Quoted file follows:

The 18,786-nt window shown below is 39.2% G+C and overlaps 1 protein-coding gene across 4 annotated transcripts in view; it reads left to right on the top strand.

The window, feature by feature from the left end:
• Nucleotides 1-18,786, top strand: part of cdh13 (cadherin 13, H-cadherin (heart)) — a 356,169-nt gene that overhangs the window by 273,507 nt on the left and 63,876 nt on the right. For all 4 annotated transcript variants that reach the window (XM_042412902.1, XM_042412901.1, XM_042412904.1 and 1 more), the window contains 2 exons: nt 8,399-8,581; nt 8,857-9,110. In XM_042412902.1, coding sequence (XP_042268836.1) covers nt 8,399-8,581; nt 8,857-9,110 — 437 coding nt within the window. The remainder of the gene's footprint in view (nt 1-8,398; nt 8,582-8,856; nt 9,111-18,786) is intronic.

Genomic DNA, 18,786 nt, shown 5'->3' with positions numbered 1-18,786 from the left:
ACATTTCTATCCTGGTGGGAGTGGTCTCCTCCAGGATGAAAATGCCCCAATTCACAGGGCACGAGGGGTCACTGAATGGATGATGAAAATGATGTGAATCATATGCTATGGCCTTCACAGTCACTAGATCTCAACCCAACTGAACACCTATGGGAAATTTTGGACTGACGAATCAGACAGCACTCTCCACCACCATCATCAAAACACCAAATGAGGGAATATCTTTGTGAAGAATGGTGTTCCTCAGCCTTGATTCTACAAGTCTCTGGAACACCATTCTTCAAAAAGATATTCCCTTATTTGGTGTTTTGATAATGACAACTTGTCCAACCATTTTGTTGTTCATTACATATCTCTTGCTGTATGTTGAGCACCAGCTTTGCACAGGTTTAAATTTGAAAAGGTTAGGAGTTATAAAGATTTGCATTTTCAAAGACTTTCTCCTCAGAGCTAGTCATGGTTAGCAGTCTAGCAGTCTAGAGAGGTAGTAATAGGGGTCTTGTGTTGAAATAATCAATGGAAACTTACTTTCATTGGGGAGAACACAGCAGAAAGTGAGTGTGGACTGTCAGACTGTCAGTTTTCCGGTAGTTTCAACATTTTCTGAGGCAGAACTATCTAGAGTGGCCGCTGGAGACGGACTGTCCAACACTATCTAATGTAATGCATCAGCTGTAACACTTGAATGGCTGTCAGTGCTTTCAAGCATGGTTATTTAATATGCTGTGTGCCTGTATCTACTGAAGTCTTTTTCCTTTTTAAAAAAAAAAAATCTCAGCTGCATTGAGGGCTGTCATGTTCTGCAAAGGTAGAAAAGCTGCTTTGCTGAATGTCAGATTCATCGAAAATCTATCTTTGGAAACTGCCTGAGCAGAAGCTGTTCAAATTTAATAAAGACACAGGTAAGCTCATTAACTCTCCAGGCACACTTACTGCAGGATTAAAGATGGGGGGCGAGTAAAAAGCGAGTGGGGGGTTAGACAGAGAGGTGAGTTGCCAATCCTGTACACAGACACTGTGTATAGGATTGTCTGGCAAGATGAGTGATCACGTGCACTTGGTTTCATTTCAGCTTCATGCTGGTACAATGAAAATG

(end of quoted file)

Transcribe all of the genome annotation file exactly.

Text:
The 18,786-nt window shown below is 39.2% G+C and overlaps 1 protein-coding gene across 4 annotated transcripts in view; it reads left to right on the top strand.

The window, feature by feature from the left end:
• Nucleotides 1-18,786, top strand: part of cdh13 (cadherin 13, H-cadherin (heart)) — a 356,169-nt gene that overhangs the window by 273,507 nt on the left and 63,876 nt on the right. For all 4 annotated transcript variants that reach the window (XM_042412902.1, XM_042412901.1, XM_042412904.1 and 1 more), the window contains 2 exons: nt 8,399-8,581; nt 8,857-9,110. In XM_042412902.1, coding sequence (XP_042268836.1) covers nt 8,399-8,581; nt 8,857-9,110 — 437 coding nt within the window. The remainder of the gene's footprint in view (nt 1-8,398; nt 8,582-8,856; nt 9,111-18,786) is intronic.

Genomic DNA, 18,786 nt, shown 5'->3' with positions numbered 1-18,786 from the left:
ACATTTCTATCCTGGTGGGAGTGGTCTCCTCCAGGATGAAAATGCCCCAATTCACAGGGCACGAGGGGTCACTGAATGGATGATGAAAATGATGTGAATCATATGCTATGGCCTTCACAGTCACTAGATCTCAACCCAACTGAACACCTATGGGAAATTTTGGACTGACGAATCAGACAGCACTCTCCACCACCATCATCAAAACACCAAATGAGGGAATATCTTTGTGAAGAATGGTGTTCCTCAGCCTTGATTCTACAAGTCTCTGGAACACCATTCTTCAAAAAGATATTCCCTTATTTGGTGTTTTGATAATGACAACTTGTCCAACCATTTTGTTGTTCATTACATATCTCTTGCTGTATGTTGAGCACCAGCTTTGCACAGGTTTAAATTTGAAAAGGTTAGGAGTTATAAAGATTTGCATTTTCAAAGACTTTCTCCTCAGAGCTAGTCATGGTTAGCAGTCTAGCAGTCTAGAGAGGTAGTAATAGGGGTCTTGTGTTGAAATAATCAATGGAAACTTACTTTCATTGGGGAGAACACAGCAGAAAGTGAGTGTGGACTGTCAGACTGTCAGTTTTCCGGTAGTTTCAACATTTTCTGAGGCAGAACTATCTAGAGTGGCCGCTGGAGACGGACTGTCCAACACTATCTAATGTAATGCATCAGCTGTAACACTTGAATGGCTGTCAGTGCTTTCAAGCATGGTTATTTAATATGCTGTGTGCCTGTATCTACTGAAGTCTTTTTCCTTTTTAAAAAAAAAAAATCTCAGCTGCATTGAGGGCTGTCATGTTCTGCAAAGGTAGAAAAGCTGCTTTGCTGAATGTCAGATTCATCGAAAATCTATCTTTGGAAACTGCCTGAGCAGAAGCTGTTCAAATTTAATAAAGACACAGGTAAGCTCATTAACTCTCCAGGCACACTTACTGCAGGATTAAAGATGGGGGGCGAGTAAAAAGCGAGTGGGGGGTTAGACAGAGAGGTGAGTTGCCAATCCTGTACACAGACACTGTGTATAGGATTGTCTGGCAAGATGAGTGATCACGTGCACTTGGTTTCATTTCAGCTTCATGCTGGTACAATGAAAATG